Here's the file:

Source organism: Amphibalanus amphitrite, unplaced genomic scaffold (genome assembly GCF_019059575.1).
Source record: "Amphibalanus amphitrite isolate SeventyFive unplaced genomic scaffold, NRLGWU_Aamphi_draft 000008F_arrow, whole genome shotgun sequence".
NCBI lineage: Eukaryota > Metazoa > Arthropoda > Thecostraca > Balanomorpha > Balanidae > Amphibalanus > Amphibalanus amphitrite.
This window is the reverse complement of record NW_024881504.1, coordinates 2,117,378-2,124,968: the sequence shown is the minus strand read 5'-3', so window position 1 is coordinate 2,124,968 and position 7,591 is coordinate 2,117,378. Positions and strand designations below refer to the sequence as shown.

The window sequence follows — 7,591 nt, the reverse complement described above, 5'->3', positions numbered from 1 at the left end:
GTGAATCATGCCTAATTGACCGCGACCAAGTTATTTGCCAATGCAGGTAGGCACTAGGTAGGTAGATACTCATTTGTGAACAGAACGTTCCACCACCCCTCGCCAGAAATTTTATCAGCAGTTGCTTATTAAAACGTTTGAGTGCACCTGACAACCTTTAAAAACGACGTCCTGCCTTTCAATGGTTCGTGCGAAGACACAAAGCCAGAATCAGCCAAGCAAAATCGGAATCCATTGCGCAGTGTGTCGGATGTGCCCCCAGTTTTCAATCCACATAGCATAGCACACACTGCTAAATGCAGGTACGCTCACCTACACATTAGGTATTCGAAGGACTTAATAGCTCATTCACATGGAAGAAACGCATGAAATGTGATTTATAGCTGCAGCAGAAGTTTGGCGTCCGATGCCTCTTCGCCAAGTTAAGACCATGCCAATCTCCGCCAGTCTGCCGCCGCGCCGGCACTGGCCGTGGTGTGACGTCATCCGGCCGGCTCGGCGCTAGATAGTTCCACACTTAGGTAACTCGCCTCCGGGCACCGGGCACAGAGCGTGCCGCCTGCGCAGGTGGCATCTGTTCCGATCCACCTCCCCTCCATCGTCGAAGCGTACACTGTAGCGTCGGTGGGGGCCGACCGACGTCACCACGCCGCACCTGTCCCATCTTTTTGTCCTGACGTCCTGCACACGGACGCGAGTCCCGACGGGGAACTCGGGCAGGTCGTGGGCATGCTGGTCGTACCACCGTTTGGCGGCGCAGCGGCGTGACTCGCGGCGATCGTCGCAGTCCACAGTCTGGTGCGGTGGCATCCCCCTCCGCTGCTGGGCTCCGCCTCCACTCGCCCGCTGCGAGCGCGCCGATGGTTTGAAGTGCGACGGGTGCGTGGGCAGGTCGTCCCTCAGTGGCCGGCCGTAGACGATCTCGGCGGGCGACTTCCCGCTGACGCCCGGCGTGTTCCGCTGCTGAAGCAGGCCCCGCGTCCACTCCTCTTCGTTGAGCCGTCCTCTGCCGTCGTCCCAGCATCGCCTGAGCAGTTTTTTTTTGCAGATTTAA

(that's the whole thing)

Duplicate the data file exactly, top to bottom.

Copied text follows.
Source organism: Amphibalanus amphitrite, unplaced genomic scaffold (genome assembly GCF_019059575.1).
Source record: "Amphibalanus amphitrite isolate SeventyFive unplaced genomic scaffold, NRLGWU_Aamphi_draft 000008F_arrow, whole genome shotgun sequence".
NCBI lineage: Eukaryota > Metazoa > Arthropoda > Thecostraca > Balanomorpha > Balanidae > Amphibalanus > Amphibalanus amphitrite.
This window is the reverse complement of record NW_024881504.1, coordinates 2,117,378-2,124,968: the sequence shown is the minus strand read 5'-3', so window position 1 is coordinate 2,124,968 and position 7,591 is coordinate 2,117,378. Positions and strand designations below refer to the sequence as shown.

The window sequence follows — 7,591 nt, the reverse complement described above, 5'->3', positions numbered from 1 at the left end:
GTGAATCATGCCTAATTGACCGCGACCAAGTTATTTGCCAATGCAGGTAGGCACTAGGTAGGTAGATACTCATTTGTGAACAGAACGTTCCACCACCCCTCGCCAGAAATTTTATCAGCAGTTGCTTATTAAAACGTTTGAGTGCACCTGACAACCTTTAAAAACGACGTCCTGCCTTTCAATGGTTCGTGCGAAGACACAAAGCCAGAATCAGCCAAGCAAAATCGGAATCCATTGCGCAGTGTGTCGGATGTGCCCCCAGTTTTCAATCCACATAGCATAGCACACACTGCTAAATGCAGGTACGCTCACCTACACATTAGGTATTCGAAGGACTTAATAGCTCATTCACATGGAAGAAACGCATGAAATGTGATTTATAGCTGCAGCAGAAGTTTGGCGTCCGATGCCTCTTCGCCAAGTTAAGACCATGCCAATCTCCGCCAGTCTGCCGCCGCGCCGGCACTGGCCGTGGTGTGACGTCATCCGGCCGGCTCGGCGCTAGATAGTTCCACACTTAGGTAACTCGCCTCCGGGCACCGGGCACAGAGCGTGCCGCCTGCGCAGGTGGCATCTGTTCCGATCCACCTCCCCTCCATCGTCGAAGCGTACACTGTAGCGTCGGTGGGGGCCGACCGACGTCACCACGCCGCACCTGTCCCATCTTTTTGTCCTGACGTCCTGCACACGGACGCGAGTCCCGACGGGGAACTCGGGCAGGTCGTGGGCATGCTGGTCGTACCACCGTTTGGCGGCGCAGCGGCGTGACTCGCGGCGATCGTCGCAGTCCACAGTCTGGTGCGGTGGCATCCCCCTCCGCTGCTGGGCTCCGCCTCCACTCGCCCGCTGCGAGCGCGCCGATGGTTTGAAGTGCGACGGGTGCGTGGGCAGGTCGTCCCTCAGTGGCCGGCCGTAGACGATCTCGGCGGGCGACTTCCCGCTGACGCCCGGCGTGTTCCGCTGCTGAAGCAGGCCCCGCGTCCACTCCTCTTCGTTGAGCCGTCCTCTGCCGTCGTCCCAGCATCGCCTGAGCAGTTTTTTTTTGCAGATTTAA